Once medical personnel have responded to the call for assistance, the drinker will almost always be taken to a hospital where the treatment for alcohol poisoning consists of pumping the person's stomach. Pumping the stomach, also known as or gastric lavage or gastric irrigation, involves inserting a tube in the person's nose or mouth and passing it down into the stomach. After the tube has reached the stomach, the administration and removal of small amounts of warm water or saline is repeated until the returning fluid does not contain any more gastric contents.
Basically it is a fine line between the two. They have two codes, and two protocols for treatment and therefore are technically different. You can be admitted with acute alcohol intoxication and usually just get some IV fluids and have a little counsel session from the hospital counseler. Whereas with the acute acohol poisoning you are looking at more serious treamtment protocols, because the patient is in more serious of a condition. This is all based on your serum or blood tox screen levels of ethyl aclohol and metabolites present, your age, weight, medical condition and history, as well as metabolic rate and other patient specific criteria.
The line is hazy, and one can present with acute alcohol intoxication and it can progress into alchol posioning rapidly if the patient has not gotten medical treatment in time.
Peer-Reviewed Journal Article for more information:Source(s): Toxicologist, MD, Ph.D Cornell School of Medicine
- Anonymous6 years ago
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What's the difference between acute alcohol intoxication and alcohol poisoning?
At a party last night I drank too much too fast and past out cold. My friends found me unconscious and with shallow breathing and called 911. They didn't pump my stomach at the hospital, just gave me IV fluids, and potassium. In my discharge paperwork it said I suffered acute alcohol...Source(s): 39 difference acute alcohol intoxication alcohol poisoning: https://shortly.im/SLf5W
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- John de WittLv 71 decade ago
Except that you can be mildly drunk, there's no essential difference. Alcohol "poisoning" is just a popular, not a medical, term.
Why would you think they'd have pumped your stomach? Alcohol is almost immediately and completely absorbed when it's consumed, so there would be no point. As a matter of fact, there's only a very small list of poisons for which gastric lavage is indicated, and they almost never are encountered.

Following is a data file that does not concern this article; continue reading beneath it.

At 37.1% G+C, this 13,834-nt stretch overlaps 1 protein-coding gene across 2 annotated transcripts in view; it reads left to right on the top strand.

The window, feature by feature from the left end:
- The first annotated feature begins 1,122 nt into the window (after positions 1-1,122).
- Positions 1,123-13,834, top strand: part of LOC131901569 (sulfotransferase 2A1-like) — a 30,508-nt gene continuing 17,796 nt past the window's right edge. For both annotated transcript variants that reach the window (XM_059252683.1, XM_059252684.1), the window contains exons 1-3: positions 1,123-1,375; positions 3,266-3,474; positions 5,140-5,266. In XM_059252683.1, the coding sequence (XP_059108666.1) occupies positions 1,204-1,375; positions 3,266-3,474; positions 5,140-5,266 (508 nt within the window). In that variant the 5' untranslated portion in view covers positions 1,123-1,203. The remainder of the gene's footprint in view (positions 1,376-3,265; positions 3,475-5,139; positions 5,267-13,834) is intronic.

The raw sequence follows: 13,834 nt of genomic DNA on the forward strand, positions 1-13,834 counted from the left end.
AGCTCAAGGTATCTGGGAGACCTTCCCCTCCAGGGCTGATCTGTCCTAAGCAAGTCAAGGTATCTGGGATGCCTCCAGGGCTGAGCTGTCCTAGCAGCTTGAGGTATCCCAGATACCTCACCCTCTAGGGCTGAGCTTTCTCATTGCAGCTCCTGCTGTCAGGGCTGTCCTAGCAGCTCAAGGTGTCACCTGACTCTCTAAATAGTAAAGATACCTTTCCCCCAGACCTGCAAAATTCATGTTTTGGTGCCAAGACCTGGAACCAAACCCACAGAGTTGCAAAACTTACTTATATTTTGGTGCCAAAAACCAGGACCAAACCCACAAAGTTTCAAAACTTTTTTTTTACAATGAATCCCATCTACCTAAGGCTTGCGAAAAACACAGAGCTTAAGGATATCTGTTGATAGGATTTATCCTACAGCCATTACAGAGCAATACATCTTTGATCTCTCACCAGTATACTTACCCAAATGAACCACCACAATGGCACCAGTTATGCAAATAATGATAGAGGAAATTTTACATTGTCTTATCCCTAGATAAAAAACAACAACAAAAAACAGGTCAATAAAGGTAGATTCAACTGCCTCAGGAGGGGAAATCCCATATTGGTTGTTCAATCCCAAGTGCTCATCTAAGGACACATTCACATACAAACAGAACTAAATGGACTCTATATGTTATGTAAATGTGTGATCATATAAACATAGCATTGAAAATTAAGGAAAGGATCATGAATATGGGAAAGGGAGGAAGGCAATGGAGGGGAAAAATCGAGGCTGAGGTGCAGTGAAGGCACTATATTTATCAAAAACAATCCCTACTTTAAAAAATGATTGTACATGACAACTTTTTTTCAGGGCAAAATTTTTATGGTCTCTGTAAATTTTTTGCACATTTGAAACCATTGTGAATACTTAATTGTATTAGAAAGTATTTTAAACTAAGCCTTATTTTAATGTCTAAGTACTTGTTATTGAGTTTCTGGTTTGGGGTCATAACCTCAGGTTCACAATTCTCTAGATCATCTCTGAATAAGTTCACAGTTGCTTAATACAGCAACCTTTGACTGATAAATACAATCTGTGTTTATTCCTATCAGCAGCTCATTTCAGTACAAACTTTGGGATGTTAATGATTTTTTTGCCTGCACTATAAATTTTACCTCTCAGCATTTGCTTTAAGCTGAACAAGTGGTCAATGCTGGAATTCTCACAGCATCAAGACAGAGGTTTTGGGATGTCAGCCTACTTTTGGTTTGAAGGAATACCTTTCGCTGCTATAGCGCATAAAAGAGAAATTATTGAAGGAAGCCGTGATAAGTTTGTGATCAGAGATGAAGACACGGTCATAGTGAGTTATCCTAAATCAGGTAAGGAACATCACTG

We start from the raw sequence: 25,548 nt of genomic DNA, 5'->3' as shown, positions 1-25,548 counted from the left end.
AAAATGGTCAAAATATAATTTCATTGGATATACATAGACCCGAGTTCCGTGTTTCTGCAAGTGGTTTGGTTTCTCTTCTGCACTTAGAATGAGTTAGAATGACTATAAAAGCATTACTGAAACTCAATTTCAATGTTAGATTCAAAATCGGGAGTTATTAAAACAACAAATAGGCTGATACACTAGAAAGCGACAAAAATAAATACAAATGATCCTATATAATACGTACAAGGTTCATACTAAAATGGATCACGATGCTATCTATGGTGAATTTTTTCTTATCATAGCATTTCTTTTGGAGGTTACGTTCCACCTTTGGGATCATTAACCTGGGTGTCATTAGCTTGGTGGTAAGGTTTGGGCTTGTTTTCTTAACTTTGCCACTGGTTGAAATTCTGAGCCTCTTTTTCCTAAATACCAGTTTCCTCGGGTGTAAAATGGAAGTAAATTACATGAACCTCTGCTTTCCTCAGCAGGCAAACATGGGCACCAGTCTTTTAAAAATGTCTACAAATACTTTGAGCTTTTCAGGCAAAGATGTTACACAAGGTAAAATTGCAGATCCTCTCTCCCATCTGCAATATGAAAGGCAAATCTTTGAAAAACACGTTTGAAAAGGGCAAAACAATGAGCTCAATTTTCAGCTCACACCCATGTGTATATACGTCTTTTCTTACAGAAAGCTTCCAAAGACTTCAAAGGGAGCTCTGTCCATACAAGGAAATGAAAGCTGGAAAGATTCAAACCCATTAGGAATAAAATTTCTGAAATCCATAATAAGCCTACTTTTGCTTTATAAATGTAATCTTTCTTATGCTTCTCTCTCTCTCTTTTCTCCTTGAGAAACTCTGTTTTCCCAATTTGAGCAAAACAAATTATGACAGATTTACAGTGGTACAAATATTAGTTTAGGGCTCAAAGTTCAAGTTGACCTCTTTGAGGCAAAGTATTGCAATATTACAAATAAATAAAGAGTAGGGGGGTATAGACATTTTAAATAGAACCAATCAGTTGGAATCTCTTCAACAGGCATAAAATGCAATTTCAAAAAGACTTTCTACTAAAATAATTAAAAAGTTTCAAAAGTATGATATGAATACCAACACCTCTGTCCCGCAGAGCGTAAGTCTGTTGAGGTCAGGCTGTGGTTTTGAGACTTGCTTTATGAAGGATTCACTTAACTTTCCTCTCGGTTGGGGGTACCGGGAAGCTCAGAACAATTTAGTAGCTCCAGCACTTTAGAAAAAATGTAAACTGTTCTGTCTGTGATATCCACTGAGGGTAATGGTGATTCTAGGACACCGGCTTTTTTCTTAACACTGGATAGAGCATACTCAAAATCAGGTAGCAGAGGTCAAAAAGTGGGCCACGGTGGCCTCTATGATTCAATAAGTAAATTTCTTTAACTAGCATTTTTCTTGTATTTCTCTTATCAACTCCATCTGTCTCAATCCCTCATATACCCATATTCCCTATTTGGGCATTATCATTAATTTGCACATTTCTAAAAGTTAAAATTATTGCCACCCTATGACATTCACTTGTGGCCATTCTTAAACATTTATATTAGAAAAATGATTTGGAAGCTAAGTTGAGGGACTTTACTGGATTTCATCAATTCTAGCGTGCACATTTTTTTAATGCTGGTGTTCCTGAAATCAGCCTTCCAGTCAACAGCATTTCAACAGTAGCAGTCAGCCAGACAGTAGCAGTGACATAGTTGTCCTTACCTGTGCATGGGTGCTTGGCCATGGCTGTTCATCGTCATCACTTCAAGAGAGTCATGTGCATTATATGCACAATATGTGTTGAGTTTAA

The only really important thing was to make sure you kept breathing. The treatment you got was simply working on minor details, and you can count yourself lucky that you didn't need real treatment, which would be orotracheal intubation and mechanical ventilation until you sobered up.
- gallopLv 71 decade ago
The tox- in intoxication means poison. Intoxication means you have a condition caused by taking in a poison. Alcohol intoxication can be used interchangeably with alcohol poisoning. Acute refers to this being a one time, short term episode as opposed to chronic, which denotes a long term, ongoing condition. So, there is no difference in the meanings of the terms. On a death certificate you may find either terminology used to describe cause of death. Fortunately in this case, you were able to be treated and to recover.
Add.....here is a link to some information which I think you will find interesting.
And one more.............
Add....a person who has had a couple beers is not classified as suffering acute alcohol intoxication in medical or psychiatric practice. The terminology is used to describe alcohol poisonings where the patient is exhibiting specific signs and symptoms.
You have to differentiate between the more general reference to alcohol intoxication, and what is meant by acute alcohol intoxication in medical practice.
The question addresses acute alcohol intoxicationSource(s): RN
- Anonymous1 decade ago
"Acute alcohol intoxication" is pretty much interchangeable with alcohol poisoning.
I believe the only reason that medical professionals use the longer term is to distinguish between acute alcohol intoxication and chronic alcohol intoxication, which means dependence on alcohol. Both can be classified under alcohol poisoning.
It's actually rather uncommon for hospitals to pump your stomach now a days--they usually give people activated charcoal instead.
I hope this helps.Source(s): For definitions: http://oade.nd.edu/educate-yourself-alcohol/acute-... For more information: http://en.wikipedia.org/wiki/Acute_alcohol_intoxic...